The truth is, out there they're going to be watching Keanu

We receive some strange press releases, but even by usual standards the one about the beaming of Keanu Reeves' new movie into space is going some.

It seems that this Friday the new version of The Day The Earth Stood Still is going to be broadcast into space for the viewing pleasure of anyone Out There. 20th Century Fox is making the broadcast to mark the movie's release, and the technical stuff is being handled by Florida company Deep Space Communications Network.

The film is a remake of the 1951 Robert Wise alien encounter classic, incidentally name-checked in the first couple of lines of The Rocky Horror Picture Show, and stars Reeves, Jennifer Connelly, Kathy Bates and John Cleese.

Deep Space Communications Network, based next to the Kennedy Space Centre at Cape Canareval, is beaming the signal using "redundant high-powered klystron amplifiers connected by a traveling waveguide to a five meter parabolic dish antenna". It's being sent in the direction of Alpha Centauri, where it should arrive in about four years.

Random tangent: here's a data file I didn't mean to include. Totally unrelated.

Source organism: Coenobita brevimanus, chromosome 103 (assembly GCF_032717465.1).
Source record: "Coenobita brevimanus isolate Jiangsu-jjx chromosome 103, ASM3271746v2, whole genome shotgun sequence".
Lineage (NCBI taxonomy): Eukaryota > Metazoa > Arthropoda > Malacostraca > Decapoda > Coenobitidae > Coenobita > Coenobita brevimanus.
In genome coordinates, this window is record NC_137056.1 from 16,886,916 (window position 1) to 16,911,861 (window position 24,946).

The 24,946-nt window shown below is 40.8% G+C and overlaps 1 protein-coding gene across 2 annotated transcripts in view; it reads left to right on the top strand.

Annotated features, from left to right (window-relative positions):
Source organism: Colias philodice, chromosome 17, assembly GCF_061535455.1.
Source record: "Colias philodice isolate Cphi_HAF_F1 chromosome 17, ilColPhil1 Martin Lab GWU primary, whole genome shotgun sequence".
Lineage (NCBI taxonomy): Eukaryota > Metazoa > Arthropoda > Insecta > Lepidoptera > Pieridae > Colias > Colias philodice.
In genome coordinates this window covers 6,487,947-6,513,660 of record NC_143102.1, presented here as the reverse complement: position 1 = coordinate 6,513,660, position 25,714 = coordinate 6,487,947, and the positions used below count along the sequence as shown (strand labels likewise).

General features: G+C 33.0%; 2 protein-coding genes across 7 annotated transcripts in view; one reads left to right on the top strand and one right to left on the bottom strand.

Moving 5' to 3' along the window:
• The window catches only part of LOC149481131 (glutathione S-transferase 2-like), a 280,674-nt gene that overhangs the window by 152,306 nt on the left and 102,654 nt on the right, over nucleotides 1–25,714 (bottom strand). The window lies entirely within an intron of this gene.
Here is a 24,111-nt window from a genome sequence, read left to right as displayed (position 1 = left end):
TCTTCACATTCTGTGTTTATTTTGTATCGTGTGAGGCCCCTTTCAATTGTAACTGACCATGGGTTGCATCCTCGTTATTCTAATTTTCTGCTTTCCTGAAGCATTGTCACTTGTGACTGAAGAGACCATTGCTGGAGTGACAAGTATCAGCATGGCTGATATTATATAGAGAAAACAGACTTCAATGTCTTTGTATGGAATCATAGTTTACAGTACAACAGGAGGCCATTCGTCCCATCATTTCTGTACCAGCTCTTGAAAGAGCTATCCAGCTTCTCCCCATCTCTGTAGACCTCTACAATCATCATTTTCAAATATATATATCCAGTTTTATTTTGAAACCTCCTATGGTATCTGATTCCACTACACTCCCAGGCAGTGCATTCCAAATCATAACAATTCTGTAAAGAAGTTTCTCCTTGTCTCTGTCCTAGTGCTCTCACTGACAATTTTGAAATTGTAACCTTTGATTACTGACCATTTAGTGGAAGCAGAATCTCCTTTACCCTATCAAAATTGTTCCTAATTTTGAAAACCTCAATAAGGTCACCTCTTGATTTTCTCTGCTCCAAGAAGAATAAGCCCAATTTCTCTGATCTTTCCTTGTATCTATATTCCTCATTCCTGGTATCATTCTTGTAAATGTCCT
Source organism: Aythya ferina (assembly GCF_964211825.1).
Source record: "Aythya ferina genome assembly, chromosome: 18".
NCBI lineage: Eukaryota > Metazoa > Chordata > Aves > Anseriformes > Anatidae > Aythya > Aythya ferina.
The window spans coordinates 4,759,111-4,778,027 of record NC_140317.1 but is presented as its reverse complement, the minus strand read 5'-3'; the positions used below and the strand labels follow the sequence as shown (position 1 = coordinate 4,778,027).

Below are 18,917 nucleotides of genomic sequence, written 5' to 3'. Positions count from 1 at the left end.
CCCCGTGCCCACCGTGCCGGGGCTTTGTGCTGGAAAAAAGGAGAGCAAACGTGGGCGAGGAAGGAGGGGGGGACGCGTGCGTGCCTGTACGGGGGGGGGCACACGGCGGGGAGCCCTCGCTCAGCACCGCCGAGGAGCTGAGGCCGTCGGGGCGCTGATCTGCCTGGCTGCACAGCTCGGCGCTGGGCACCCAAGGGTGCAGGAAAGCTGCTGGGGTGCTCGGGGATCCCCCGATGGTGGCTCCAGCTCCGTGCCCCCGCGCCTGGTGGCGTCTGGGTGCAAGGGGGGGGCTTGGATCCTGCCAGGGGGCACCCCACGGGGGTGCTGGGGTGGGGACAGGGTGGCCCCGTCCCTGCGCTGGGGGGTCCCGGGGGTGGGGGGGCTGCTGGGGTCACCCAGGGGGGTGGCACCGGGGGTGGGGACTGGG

If you can't wait that long, it'll get to the Moon in about two seconds, Venus in around two and a half minutes, the Sun some six minutes later and Uranus in getting on for two and a half hours.

Out there, the film's sternest critics may be waiting...

Andrew has written about audio and video products for the past 20+ years, and been a consumer journalist for more than 30 years, starting his career on camera magazines. Andrew has contributed to titles including What Hi-Fi?, GramophoneJazzwise and Hi-Fi CriticHi-Fi News & Record Review and Hi-Fi Choice. I’ve also written for a number of non-specialist and overseas magazines.